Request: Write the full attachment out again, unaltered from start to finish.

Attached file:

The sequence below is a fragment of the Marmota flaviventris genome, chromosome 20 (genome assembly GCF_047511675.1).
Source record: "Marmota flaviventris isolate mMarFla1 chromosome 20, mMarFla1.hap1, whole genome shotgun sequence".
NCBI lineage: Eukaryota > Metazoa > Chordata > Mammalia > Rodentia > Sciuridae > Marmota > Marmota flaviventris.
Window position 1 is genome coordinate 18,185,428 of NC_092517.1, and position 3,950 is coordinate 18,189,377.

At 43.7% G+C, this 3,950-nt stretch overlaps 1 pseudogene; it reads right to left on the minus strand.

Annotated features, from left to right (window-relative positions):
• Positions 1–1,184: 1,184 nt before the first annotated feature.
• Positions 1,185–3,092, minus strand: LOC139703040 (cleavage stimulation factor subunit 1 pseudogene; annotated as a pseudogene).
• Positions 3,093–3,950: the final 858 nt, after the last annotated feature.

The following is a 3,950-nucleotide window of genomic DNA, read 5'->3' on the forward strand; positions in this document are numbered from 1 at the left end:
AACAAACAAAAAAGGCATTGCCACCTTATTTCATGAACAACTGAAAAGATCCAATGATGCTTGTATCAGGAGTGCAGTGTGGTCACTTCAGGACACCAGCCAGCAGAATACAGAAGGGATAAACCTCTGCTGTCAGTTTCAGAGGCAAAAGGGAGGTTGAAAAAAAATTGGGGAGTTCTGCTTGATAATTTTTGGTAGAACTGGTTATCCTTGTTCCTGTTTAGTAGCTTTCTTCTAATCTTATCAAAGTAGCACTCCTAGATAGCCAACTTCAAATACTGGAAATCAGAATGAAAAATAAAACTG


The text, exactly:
The sequence below is a fragment of the Marmota flaviventris genome, chromosome 20 (genome assembly GCF_047511675.1).
Source record: "Marmota flaviventris isolate mMarFla1 chromosome 20, mMarFla1.hap1, whole genome shotgun sequence".
NCBI lineage: Eukaryota > Metazoa > Chordata > Mammalia > Rodentia > Sciuridae > Marmota > Marmota flaviventris.
Window position 1 is genome coordinate 18,185,428 of NC_092517.1, and position 3,950 is coordinate 18,189,377.

At 43.7% G+C, this 3,950-nt stretch overlaps 1 pseudogene; it reads right to left on the minus strand.

Annotated features, from left to right (window-relative positions):
• Positions 1–1,184: 1,184 nt before the first annotated feature.
• Positions 1,185–3,092, minus strand: LOC139703040 (cleavage stimulation factor subunit 1 pseudogene; annotated as a pseudogene).
• Positions 3,093–3,950: the final 858 nt, after the last annotated feature.

The following is a 3,950-nucleotide window of genomic DNA, read 5'->3' on the forward strand; positions in this document are numbered from 1 at the left end:
AACAAACAAAAAAGGCATTGCCACCTTATTTCATGAACAACTGAAAAGATCCAATGATGCTTGTATCAGGAGTGCAGTGTGGTCACTTCAGGACACCAGCCAGCAGAATACAGAAGGGATAAACCTCTGCTGTCAGTTTCAGAGGCAAAAGGGAGGTTGAAAAAAAATTGGGGAGTTCTGCTTGATAATTTTTGGTAGAACTGGTTATCCTTGTTCCTGTTTAGTAGCTTTCTTCTAATCTTATCAAAGTAGCACTCCTAGATAGCCAACTTCAAATACTGGAAATCAGAATGAAAAATAAAACTG